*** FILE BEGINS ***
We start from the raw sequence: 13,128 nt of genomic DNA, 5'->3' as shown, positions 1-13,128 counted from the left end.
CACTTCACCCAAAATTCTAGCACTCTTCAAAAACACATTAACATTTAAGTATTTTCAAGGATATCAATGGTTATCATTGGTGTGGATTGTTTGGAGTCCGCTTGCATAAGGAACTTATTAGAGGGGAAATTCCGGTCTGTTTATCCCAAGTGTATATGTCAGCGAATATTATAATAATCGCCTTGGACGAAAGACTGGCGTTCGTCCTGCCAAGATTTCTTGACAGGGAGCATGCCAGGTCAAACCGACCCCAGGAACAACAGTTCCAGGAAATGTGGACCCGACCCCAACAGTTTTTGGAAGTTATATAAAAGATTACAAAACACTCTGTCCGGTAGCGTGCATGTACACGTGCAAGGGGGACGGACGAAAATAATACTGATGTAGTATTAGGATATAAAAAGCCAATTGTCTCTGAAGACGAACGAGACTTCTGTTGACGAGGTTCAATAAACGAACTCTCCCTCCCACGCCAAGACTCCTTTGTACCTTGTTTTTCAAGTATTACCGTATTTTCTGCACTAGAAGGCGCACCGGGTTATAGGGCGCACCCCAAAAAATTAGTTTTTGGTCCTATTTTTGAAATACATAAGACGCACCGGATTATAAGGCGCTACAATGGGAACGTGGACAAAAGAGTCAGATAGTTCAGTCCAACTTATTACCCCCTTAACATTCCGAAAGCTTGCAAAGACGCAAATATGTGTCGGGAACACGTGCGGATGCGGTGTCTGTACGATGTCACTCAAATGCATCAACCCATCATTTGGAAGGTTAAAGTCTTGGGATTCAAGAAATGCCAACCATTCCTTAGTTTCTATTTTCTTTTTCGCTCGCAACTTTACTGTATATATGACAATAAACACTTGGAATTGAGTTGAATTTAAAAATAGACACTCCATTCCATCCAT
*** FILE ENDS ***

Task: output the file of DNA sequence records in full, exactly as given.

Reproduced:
We start from the raw sequence: 13,128 nt of genomic DNA, 5'->3' as shown, positions 1-13,128 counted from the left end.
CACTTCACCCAAAATTCTAGCACTCTTCAAAAACACATTAACATTTAAGTATTTTCAAGGATATCAATGGTTATCATTGGTGTGGATTGTTTGGAGTCCGCTTGCATAAGGAACTTATTAGAGGGGAAATTCCGGTCTGTTTATCCCAAGTGTATATGTCAGCGAATATTATAATAATCGCCTTGGACGAAAGACTGGCGTTCGTCCTGCCAAGATTTCTTGACAGGGAGCATGCCAGGTCAAACCGACCCCAGGAACAACAGTTCCAGGAAATGTGGACCCGACCCCAACAGTTTTTGGAAGTTATATAAAAGATTACAAAACACTCTGTCCGGTAGCGTGCATGTACACGTGCAAGGGGGACGGACGAAAATAATACTGATGTAGTATTAGGATATAAAAAGCCAATTGTCTCTGAAGACGAACGAGACTTCTGTTGACGAGGTTCAATAAACGAACTCTCCCTCCCACGCCAAGACTCCTTTGTACCTTGTTTTTCAAGTATTACCGTATTTTCTGCACTAGAAGGCGCACCGGGTTATAGGGCGCACCCCAAAAAATTAGTTTTTGGTCCTATTTTTGAAATACATAAGACGCACCGGATTATAAGGCGCTACAATGGGAACGTGGACAAAAGAGTCAGATAGTTCAGTCCAACTTATTACCCCCTTAACATTCCGAAAGCTTGCAAAGACGCAAATATGTGTCGGGAACACGTGCGGATGCGGTGTCTGTACGATGTCACTCAAATGCATCAACCCATCATTTGGAAGGTTAAAGTCTTGGGATTCAAGAAATGCCAACCATTCCTTAGTTTCTATTTTCTTTTTCGCTCGCAACTTTACTGTATATATGACAATAAACACTTGGAATTGAGTTGAATTTAAAAATAGACACTCCATTCCATCCAT